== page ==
So I felt as though I was straining away from blogging again (& a sure tale tell sign is when you make of list of things you see & want to blog about, but dismiss it later).
A great article that caught my eye last week. So in my last post I was kind of bashing on bioengineering, but projects like this really perk my interest in the field & give me hope.
Use the common cold virus to target & disrupt cancer cells?
A quick overview: Cancer is a disease associated with uncontrollable cell growth. Unfortunately, these mutant cells metastasize and travel throughout the body, thus taking much needed nutrients & space away from normal, useful, functioning cells.
Right now, as you probably know, there is no widely use method of treating cancer without the destruction of healthy cells. In this article, the mechanism in which cancer cells dodge apoptosis (cell suicide), and therefore multiply uncontrollably, is compared to the mechanism in which an adenovirus causes respiratory infection.
The gene p53 which is commonly referred to as a “tumor supressor” codes for cell death when cells are damaged. In both cancer & the adenovirus infection, p53 is disabled or degraded.
The question now is how can we target cancer cells specifically so we can treat & destroy them without killing a patient’s healthy cells?
Usually adenoviruses produce a protein E1B-55K to break down p53 in a cell & then destroy said cell. But without E1B-55K being released, it is hypothesized the only p53 deficient cells should in the body be cancer cells, thus leaving healthy cells alone when the virus decides to replicate & infect again.
So, in a nutshell, researchers were trying to exploit the fact adenoviruses only infect p53 deficient cells (aka cancer cells).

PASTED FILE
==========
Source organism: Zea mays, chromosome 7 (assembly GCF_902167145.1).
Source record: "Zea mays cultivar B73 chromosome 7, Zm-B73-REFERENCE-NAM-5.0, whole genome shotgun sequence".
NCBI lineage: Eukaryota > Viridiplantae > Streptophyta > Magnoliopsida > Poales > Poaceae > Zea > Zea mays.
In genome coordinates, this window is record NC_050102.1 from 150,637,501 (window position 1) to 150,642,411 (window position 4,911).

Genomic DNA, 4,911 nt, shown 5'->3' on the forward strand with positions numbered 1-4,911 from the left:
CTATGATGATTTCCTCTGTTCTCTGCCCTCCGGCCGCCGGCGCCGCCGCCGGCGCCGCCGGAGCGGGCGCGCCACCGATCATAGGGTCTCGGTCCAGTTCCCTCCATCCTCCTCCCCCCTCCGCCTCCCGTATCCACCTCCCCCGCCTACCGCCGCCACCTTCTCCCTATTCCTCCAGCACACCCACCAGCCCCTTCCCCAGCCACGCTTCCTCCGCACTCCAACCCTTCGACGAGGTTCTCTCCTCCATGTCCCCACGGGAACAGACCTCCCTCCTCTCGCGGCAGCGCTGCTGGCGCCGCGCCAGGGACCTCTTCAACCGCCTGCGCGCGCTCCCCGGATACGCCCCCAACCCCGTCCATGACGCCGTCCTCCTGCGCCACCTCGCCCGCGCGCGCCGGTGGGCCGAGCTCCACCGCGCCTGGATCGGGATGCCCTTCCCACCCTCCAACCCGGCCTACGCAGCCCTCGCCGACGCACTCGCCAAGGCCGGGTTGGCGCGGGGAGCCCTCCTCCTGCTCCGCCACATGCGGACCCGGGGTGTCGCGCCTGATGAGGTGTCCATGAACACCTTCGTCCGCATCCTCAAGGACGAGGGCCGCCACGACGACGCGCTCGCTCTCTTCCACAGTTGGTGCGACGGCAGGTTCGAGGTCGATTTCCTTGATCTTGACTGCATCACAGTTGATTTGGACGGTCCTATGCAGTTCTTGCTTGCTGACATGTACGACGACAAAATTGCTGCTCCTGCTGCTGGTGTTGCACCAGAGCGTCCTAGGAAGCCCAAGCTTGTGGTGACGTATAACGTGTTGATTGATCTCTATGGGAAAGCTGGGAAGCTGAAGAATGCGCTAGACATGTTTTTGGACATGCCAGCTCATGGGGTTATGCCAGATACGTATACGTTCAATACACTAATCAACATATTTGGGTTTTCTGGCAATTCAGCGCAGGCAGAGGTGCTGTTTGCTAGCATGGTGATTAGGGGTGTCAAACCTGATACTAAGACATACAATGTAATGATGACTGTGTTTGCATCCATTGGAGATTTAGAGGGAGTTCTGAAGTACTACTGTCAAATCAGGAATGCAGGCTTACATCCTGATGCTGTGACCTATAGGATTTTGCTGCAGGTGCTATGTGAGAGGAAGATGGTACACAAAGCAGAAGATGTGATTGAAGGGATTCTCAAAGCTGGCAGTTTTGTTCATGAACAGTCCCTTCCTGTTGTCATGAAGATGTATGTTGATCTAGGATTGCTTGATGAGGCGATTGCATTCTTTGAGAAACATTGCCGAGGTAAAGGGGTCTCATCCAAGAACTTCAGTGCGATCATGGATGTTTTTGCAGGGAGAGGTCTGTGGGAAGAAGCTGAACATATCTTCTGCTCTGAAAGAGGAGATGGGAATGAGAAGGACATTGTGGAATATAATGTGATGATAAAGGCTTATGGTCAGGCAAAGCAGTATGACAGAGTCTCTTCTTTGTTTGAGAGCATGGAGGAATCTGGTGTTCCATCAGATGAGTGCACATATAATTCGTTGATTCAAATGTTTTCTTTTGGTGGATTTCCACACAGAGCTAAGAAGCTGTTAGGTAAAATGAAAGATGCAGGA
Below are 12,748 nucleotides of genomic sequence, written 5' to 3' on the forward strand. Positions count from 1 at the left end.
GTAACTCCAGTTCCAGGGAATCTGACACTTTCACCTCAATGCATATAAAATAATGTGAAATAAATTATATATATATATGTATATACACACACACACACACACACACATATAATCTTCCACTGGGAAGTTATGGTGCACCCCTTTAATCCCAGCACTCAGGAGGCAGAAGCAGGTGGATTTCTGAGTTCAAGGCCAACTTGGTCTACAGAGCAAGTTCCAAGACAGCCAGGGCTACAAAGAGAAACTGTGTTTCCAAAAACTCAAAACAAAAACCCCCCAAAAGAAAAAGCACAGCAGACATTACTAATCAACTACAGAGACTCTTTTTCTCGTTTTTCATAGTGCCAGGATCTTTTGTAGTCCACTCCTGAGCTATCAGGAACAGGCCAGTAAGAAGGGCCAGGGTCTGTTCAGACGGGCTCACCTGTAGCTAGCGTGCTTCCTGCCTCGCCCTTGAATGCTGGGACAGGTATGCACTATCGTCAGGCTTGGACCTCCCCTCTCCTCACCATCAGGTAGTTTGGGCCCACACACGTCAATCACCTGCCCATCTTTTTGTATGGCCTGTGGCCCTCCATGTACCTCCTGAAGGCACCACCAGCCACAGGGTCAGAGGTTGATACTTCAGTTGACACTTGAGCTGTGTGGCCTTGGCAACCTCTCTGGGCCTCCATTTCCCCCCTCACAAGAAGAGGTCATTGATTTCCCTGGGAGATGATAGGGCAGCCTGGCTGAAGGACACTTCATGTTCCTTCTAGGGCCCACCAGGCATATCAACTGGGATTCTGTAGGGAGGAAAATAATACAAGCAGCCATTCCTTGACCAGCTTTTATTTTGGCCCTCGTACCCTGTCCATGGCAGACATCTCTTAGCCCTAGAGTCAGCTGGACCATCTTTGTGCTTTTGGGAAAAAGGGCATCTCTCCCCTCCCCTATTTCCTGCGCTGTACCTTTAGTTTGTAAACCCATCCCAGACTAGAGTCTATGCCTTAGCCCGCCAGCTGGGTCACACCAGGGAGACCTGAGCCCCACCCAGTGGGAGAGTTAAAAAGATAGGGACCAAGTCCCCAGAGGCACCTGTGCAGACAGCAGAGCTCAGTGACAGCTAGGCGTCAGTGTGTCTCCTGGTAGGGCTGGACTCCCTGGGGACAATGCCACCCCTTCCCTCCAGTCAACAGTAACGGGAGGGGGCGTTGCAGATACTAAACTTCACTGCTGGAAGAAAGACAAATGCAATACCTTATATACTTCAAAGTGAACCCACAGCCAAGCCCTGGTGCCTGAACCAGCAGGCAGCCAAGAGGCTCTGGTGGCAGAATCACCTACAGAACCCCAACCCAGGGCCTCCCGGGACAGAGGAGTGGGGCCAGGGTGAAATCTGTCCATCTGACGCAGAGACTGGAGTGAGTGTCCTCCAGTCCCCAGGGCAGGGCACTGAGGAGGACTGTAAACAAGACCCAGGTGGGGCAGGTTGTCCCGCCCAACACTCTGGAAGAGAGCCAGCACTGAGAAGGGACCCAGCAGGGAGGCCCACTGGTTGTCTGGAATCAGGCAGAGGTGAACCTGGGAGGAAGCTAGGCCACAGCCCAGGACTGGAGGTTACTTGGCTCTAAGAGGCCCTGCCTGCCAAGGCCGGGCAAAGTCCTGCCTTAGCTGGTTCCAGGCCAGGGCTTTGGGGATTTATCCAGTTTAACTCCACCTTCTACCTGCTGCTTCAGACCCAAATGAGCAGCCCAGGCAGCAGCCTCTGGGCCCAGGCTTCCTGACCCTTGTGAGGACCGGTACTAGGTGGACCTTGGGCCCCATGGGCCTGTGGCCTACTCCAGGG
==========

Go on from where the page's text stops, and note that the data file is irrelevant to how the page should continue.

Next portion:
However, it’s not as easy as it sounds. Adenoviruses also bring along another protein E4-ORF3 to disrupt the integrity of the chromatin in a cell.
According to Estermann, a graduate student working on the project, the binding of E4-ORF3 cause “…parts of chromosomes to condense into so-called heterochromatin, burying the regulatory regions of p53 target genes deep within…with access denied, p53 is powerless to pull the trigger on apoptosis.”
Quick molecular review:
- heterochromatin: very condensed, looks very dark under a scope, may block regions to be expressed because so tightly coiled.
- euchromatin: more loose, lightly stained under a scope, typically expresses genes because more access available to transcribe genes.
However, with further research, scientists hope that by understanding how p53 is inactivated based on these new discoveries, it can help develop a p53 tumor selective oncolytic therapies.
Another article I looked up also wanted to use Salmonella to target cancer cells. I think it’s pretty smart to use viruses & bacteria as a basis of attacking cancer cells. They may seem like very simplistic creatures compared to the complexity of the human body, but clearly they are intelligent enough to survive all these years & procreate in even the most barren environments.